The cold hard facts are that when you implement these requirements, you are almost certainly going to see the number of leads you get from your opt ins drop.

There’s no way to predict by how much, but this is going to be the new reality.

Is this going to kill my existing list?

Another question that’s going around is what this will mean for people who have E.U. residents on their existing list. Technically, you must ask them for consent (no matter how they opted in in the first place) and basically have them re-opt-in to your list.

Some marketers are trying to segment their list by location (using the IP address collected by their email providers) and only request that people in the E.U. reconfirm their subscription.

Personally, I will probably scrub my entire list, giving everyone on it the option to opt back in… or not.

Why would I do such a thing?

In her excellent Medium article on the topic, Tara Gentile says:

But here’s the thing: subscribers don’t pay your bills.

Customers pay your bills.

You make better decisions for your business when you measure what ultimately matters to you. It’s not that tracking leading indicators like email sign ups is wrong — not hardly. But, in the end, your marketing and sales decisions should have the greatest impact on who shows up for products, not freebies.

This is why it doesn’t matter so much if you lose subscribers. People who aren’t willing to step up and affirmatively consent to hearing from you aren’t going to affirmatively consent to buying your products either.

Tara’s absolutely right: it doesn’t matter how many people you have on your list if they aren’t buying from you. Personally, I would rather have 1,000 true fans than 10,000 people who signed up, but never read my emails.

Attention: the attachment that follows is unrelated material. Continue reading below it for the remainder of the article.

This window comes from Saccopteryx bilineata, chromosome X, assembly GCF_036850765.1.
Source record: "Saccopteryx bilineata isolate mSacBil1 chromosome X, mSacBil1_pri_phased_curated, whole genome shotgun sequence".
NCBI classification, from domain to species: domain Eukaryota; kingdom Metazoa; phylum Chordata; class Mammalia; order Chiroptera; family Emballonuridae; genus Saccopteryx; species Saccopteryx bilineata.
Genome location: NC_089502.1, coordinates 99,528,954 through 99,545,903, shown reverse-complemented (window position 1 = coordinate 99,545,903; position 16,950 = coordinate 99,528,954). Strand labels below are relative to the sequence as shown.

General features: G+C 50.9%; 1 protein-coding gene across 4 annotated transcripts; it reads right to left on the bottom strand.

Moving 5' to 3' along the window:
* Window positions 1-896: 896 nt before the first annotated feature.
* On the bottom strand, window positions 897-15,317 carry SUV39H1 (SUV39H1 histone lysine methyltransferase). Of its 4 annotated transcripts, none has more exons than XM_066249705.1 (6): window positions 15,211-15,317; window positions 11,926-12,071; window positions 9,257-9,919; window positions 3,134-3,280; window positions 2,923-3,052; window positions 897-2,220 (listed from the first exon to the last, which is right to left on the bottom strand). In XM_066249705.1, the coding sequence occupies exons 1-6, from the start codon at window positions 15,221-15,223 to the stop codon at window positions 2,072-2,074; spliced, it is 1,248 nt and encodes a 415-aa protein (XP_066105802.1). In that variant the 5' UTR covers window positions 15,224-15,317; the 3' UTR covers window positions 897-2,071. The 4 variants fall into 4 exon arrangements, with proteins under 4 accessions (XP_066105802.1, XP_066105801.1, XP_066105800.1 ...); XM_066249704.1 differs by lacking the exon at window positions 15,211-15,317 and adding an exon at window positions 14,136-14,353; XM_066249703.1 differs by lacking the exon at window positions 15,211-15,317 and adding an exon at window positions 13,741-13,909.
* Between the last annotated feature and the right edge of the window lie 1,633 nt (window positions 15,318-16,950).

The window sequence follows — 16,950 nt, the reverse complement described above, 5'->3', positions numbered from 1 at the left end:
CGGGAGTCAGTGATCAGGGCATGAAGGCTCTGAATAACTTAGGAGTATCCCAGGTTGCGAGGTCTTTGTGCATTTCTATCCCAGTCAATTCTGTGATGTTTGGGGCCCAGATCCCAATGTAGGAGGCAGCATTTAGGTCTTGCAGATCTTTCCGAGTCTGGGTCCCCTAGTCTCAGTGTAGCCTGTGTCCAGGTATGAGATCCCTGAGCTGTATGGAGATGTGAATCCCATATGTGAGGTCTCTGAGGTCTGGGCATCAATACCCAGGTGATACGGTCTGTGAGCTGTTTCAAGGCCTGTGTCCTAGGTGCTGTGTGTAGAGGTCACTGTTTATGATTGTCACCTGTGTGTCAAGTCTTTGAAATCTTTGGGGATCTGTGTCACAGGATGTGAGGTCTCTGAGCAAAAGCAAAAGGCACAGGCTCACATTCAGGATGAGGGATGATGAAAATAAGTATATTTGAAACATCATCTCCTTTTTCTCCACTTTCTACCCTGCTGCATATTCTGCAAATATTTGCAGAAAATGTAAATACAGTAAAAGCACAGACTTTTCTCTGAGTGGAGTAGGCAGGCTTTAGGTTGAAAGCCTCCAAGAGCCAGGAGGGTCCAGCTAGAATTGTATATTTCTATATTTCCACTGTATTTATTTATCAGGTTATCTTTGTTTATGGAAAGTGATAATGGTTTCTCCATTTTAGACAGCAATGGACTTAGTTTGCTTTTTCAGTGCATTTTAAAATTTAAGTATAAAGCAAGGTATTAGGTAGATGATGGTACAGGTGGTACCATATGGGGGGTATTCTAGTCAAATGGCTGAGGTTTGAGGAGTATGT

We have to remind ourselves that our worth as businesses and business owners is not predicated on the size of our list.

Should I be panicking?

This is an opportunity to stop looking for the next marketing tactic, and start focusing on providing real value.

For years, the prevailing wisdom has been that if you don’t offer some kind of opt-in freebie — often called an “ethical bribe” — people won’t bother to sign up for your email newsletters. Newsletters were so passé that we fell all over ourselves trying to come up with the next shiny bauble to (let’s be real) trick people into agreeing to receive our newsletter.

But what if we instead focused on trying to provide a really valuable experience, resource, or insight in the newsletter?

What if the newsletter went back to being the shiny bauble, the value-add, in and of itself?

Earlier this year, when I surveyed business owners making multiple six and seven figures about when and why they would sign up for an email list, it was never because they wanted the freebie. To a person, they said they would sign up for an email list when they liked what the person had to say.

That, above all else, is why I’m not particularly worried about GDPR and how it will affect my content marketing strategy, or the content marketing strategies of my clients. Because we focus on providing value first and foremost, knowing that the resulting amity and trust is a much better predictor of sales than any growth hacking tactic available.

Interested in overhauling your marketing strategy with these new requirements in mind? I’d love to help you get a handle on it. Click here to read more and apply for a Strategy Session today.